Sep 082017
 

aged 12

National Geographic: 1985 ‘Afghan Girl’

Twelve year old orphan, Sharbat Gula, was in a a refugee camp on the Afghan/Pakistani border when Steve MCurry took her picture.  He spoke about her incredible face and her penetrating green eyes.  The following year, 1986, she appeared on the front of National Geographic.  It was a photograph that circulated around the world.  The magazine drew attention to the plight of Afghan refugees and National Geographic set up the Afghan Children’s Fund.  Her portrait was likened to the Mona Lisa and has been called “The First World’s Third World Mona Lisa.”

Pain Behind Those Beautiful Green Eyes

The Russians had invaded Afghanistan and killed both Sharbat’s parents.  Her grandmother, brother and three sisters walked across the mountains to Pakistan.

Marriage at a Very Young Age

Sharbat married between the age of 13 years and 16.  She does not reveal whether it was for love, or a custom or for safety within a family.  She is now a widow with three daughters (one having died in infancy).

Finding Gula Again

In 1982, National Geographic located Gula and her family in Pakistan.  She had only remembered being photographed three times and had NEVER seen the amazing photo of herself as a twelve year old girl.  It was in this year that the magazine established a school for all Afghan children.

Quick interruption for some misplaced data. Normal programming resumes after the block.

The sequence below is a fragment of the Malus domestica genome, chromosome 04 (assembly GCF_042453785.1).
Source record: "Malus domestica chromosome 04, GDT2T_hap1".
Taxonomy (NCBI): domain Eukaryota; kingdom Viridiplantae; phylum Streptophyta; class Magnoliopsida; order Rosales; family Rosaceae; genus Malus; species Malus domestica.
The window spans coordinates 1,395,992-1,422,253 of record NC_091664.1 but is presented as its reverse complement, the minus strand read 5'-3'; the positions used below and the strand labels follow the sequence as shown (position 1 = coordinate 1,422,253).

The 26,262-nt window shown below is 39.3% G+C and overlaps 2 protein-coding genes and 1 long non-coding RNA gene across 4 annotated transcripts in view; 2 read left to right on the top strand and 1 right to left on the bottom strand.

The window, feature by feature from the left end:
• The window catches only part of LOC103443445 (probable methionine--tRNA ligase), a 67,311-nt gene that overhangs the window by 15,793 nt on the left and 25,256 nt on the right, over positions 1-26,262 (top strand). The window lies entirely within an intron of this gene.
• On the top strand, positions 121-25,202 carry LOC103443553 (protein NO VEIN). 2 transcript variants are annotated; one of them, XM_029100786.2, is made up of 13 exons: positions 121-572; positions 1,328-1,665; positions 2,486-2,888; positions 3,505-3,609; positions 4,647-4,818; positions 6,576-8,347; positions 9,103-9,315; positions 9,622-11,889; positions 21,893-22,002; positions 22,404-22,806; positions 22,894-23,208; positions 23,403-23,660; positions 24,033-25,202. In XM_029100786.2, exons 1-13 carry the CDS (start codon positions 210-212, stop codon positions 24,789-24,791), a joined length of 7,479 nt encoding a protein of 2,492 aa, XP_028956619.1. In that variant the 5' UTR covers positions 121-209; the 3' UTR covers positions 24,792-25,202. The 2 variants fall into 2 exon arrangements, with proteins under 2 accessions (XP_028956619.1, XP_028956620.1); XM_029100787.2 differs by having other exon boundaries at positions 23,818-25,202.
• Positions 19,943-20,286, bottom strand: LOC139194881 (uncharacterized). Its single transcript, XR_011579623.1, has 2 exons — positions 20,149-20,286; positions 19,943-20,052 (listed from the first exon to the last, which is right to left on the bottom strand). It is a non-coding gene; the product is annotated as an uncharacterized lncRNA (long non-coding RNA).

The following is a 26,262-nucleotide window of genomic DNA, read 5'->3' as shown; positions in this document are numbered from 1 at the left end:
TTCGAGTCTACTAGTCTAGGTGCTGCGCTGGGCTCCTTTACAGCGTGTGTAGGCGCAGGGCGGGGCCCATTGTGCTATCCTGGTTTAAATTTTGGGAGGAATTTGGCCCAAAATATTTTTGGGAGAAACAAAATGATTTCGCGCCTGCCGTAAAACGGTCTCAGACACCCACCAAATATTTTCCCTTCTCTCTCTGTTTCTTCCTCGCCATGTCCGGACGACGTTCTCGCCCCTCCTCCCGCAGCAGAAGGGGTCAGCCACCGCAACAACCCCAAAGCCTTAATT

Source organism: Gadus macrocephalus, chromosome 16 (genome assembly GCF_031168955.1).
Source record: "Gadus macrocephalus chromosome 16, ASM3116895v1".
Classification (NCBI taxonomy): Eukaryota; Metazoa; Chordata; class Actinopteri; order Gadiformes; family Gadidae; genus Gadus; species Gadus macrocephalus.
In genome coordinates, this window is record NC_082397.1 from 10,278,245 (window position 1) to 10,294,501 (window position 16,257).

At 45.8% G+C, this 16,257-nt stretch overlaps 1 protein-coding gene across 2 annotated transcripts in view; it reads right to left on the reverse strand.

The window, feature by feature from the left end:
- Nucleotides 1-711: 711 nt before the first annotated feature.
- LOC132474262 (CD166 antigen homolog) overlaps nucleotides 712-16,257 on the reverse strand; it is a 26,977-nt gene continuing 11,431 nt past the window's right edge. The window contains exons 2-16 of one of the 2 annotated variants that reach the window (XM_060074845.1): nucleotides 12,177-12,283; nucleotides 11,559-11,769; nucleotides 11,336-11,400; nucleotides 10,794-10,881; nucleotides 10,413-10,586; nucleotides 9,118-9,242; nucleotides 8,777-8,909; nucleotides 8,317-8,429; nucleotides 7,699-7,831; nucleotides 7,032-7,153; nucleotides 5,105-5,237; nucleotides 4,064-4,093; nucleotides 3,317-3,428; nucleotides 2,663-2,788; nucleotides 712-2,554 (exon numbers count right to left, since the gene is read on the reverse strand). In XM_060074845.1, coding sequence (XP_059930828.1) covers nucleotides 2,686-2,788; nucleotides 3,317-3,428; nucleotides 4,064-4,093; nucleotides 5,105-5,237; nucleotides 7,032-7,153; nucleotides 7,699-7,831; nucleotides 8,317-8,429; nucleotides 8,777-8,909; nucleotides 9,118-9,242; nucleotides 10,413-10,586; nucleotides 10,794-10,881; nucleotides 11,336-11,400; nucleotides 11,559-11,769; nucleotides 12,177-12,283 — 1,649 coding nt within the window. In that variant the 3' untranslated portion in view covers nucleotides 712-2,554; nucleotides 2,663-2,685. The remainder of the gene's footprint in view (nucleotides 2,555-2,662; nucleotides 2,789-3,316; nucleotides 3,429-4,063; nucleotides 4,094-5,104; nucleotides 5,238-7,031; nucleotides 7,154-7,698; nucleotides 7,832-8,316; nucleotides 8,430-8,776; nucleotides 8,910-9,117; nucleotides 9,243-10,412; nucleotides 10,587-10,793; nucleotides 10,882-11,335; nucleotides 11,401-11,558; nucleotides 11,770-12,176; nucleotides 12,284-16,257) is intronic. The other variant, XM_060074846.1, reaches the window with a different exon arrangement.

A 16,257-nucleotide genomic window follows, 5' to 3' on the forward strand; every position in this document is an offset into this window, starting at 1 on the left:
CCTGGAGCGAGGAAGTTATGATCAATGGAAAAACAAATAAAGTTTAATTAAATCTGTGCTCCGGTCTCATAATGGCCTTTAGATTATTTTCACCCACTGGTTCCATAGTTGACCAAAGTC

Afghan Girl Arrested in 2016 in Pakistan

In October 2016, she was arrested for having forged documents and sentenced to 15 days in detention.  After that, she was deported to Afghanistan.

Meeting with the President of Afghanistan

Outcries from international agencies resulted and she was given a welcome reception by the President of Afghanistan.  She lives in Kabul and her dream is for the education of her daughters.

Devout Muslim Woman:  National Geographic in Afghanistan Again.

After finding Gula again in her forties, the magazine paid the cost of medical treatment for family members and paid for her and her family to go on a Pilgrimmage to Mecca.  One of the pillars of Islam is to encourage its believers to make a pilgrimmage to Mecca.  This was important for Gula and her family.

Paula here.  I remember seeing that cover on the National Geographic and thought that she was the most beautiful woman I had ever seen.  I wondered what life would have been like if someone had seen that picture and adopted her.  She had the face of a model.  When National Geographic asked her questions about her life, she always replied, “It was the Will of God.”

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